Preparing for the empty nest

As homeschooling parents, you might think my husband and I would have a particularly hard time adjusting to a quiet house. But truth is, as our youngest graduates to legal manhood next week, we are enjoying stepping into this phase of life.

We’re turning off the TV. Especially in the winter when the days are dark and the wind howling, the path of least resistance is to put our feet up and grab the remote. When we realized we were getting into a rut, “no TV Tuesday” was born. The first go at it was not a total success. We sort of stared at each other, read a little bit, then stared at each other some more. By 10 pm we decided to watch the news as a reward for our evening of self-control. No telling how this will go when the Olympics are on.

We gave up on dance lessons. As our older friends settled into empty nests, many of them became enthusiastic dance class attendees. In anticipation of our daughter’s wedding, we gave it a shot. Turns out, the reason we haven’t been dancing for the past 30 years is because we are no good at it. We scratched that off the bucket list and are moving on.

We’re changing how we cook. It took me a while to catch on to this one. Then one day I realized there were gobs of spoiled leftovers in the fridge and expired cans in the pantry. We had gone from feeding five or more people (and as homeschoolers this means three meals a day), to two of us. Sometimes our high school senior sticks around for the evening meal, but not often. One thing we embraced with glee is that we can afford better quality food. Sorry kids, but now that you’re not here we have more fresh fruits and veggies, and fewer five dollar pizzas.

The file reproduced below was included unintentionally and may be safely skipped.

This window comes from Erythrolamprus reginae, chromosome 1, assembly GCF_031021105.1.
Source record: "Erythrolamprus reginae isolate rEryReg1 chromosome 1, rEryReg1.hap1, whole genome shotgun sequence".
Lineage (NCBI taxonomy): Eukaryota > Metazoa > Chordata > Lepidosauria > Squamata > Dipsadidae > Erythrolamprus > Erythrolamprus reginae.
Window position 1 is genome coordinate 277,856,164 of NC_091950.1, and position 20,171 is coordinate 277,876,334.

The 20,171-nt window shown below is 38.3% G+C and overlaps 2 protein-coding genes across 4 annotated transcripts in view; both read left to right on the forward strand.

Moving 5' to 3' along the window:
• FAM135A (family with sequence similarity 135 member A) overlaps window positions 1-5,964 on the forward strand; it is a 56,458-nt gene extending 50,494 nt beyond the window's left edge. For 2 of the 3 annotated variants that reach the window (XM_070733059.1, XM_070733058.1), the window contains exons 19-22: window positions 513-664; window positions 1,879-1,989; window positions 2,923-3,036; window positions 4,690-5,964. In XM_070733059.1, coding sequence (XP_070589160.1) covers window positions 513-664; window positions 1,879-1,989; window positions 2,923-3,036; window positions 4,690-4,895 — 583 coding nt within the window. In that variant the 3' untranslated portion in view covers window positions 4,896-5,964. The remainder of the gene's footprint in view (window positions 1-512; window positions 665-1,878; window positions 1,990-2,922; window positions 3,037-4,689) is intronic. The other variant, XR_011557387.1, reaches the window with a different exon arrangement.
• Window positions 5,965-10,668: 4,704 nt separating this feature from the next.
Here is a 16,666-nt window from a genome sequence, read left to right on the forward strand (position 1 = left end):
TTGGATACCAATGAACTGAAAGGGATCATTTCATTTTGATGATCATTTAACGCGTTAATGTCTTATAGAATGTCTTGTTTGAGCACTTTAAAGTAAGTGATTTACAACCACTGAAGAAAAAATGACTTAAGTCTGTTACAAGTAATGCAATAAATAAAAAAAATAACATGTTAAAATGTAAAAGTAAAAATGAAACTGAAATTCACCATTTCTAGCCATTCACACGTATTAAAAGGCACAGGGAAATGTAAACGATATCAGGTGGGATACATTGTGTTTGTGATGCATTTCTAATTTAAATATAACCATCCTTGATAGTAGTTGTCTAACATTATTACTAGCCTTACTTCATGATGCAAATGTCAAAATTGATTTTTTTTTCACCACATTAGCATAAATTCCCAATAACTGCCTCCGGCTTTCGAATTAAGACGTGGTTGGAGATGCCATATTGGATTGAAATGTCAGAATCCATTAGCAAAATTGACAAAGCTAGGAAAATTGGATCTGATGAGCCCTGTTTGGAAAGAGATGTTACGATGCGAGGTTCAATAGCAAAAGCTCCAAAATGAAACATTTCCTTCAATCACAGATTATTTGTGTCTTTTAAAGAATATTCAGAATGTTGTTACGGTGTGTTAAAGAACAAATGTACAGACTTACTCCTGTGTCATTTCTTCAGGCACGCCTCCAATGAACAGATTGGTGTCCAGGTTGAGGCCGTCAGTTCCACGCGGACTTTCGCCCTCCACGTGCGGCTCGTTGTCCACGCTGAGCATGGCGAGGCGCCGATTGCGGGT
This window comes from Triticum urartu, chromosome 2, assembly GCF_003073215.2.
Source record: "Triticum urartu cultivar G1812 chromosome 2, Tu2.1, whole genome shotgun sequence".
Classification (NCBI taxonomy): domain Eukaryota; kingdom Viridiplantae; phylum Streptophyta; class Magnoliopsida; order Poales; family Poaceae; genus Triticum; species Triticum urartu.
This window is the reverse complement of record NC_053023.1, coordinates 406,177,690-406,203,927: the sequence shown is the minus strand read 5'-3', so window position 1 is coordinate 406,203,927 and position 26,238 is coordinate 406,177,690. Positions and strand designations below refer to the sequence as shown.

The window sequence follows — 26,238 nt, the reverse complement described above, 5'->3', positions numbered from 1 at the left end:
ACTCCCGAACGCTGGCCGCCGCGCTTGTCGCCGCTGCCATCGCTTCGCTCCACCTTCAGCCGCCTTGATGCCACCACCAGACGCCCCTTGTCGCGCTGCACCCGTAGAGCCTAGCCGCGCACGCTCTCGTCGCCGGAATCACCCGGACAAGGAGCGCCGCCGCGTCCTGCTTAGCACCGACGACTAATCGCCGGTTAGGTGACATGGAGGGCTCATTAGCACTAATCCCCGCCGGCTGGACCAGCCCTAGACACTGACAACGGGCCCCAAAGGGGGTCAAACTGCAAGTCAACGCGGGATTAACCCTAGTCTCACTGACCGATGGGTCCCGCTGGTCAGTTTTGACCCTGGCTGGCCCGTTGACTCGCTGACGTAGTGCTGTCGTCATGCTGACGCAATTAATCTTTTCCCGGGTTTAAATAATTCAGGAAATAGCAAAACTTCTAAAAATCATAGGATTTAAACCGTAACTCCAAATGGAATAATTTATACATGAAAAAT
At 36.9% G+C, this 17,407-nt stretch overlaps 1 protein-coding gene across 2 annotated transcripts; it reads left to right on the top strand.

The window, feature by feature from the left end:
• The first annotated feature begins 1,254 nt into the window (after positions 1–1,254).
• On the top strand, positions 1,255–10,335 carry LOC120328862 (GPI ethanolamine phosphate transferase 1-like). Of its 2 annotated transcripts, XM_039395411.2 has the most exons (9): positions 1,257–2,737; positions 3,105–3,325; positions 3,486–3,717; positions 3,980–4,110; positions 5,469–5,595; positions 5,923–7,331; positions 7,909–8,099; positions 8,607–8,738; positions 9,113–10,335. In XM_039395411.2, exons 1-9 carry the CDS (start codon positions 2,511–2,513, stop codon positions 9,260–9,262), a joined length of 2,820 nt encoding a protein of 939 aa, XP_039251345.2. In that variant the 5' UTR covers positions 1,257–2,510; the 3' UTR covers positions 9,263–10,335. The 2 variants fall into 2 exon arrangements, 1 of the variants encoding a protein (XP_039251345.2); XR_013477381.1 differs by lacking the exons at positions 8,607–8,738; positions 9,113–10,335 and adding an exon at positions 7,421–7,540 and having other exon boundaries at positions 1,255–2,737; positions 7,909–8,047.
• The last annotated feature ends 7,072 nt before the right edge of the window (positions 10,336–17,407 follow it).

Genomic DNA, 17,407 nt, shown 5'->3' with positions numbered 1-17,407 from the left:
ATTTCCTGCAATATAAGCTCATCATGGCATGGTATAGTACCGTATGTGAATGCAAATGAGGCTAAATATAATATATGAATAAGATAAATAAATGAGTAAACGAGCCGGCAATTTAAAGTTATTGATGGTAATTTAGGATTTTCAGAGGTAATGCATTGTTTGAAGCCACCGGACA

We’re re-learning intentional conversation. When the kids were young, we were not too proud to follow a script for family dinner discussions: What did you learn today? What was the best part of your day? What do you want to do next summer? Table talk for two requires even more effort. How was your day? is not usually enough to keep two people engaged for more than a minute or two. Tell me about your day, is sometimes adequate; but questions like, What was the best part of your day? create quality interaction with two as well they did with a passel of kids around the table.

We’re also discussing hobbies, but first need to clean out the basement.

empty nest bird pair

16 thoughts on “Preparing for the empty nest

  1. Linda says:

    Came to your blog by way of the Homeschool High School Blog Hop. Not an empty nester yet, still have my only child in 9th grade, but, I appreciate your section about intentional conversation. As my child gets older there are times when she goes off to a different part of the house to do her own thing, and the adults are left sitting there looking at each other. We used to talk all the time, then there was a little girl….I am going to have to relearn that intentional conversation thing! Thanks for sharing!


    • Traci Matt says:

      Yes, as she gets older and starts driving you will find yourselves with much more time for conversation! 🙂 Thanks for checking out my blog. I wasn’t sure the link worked for the blog hop so happy to see it did.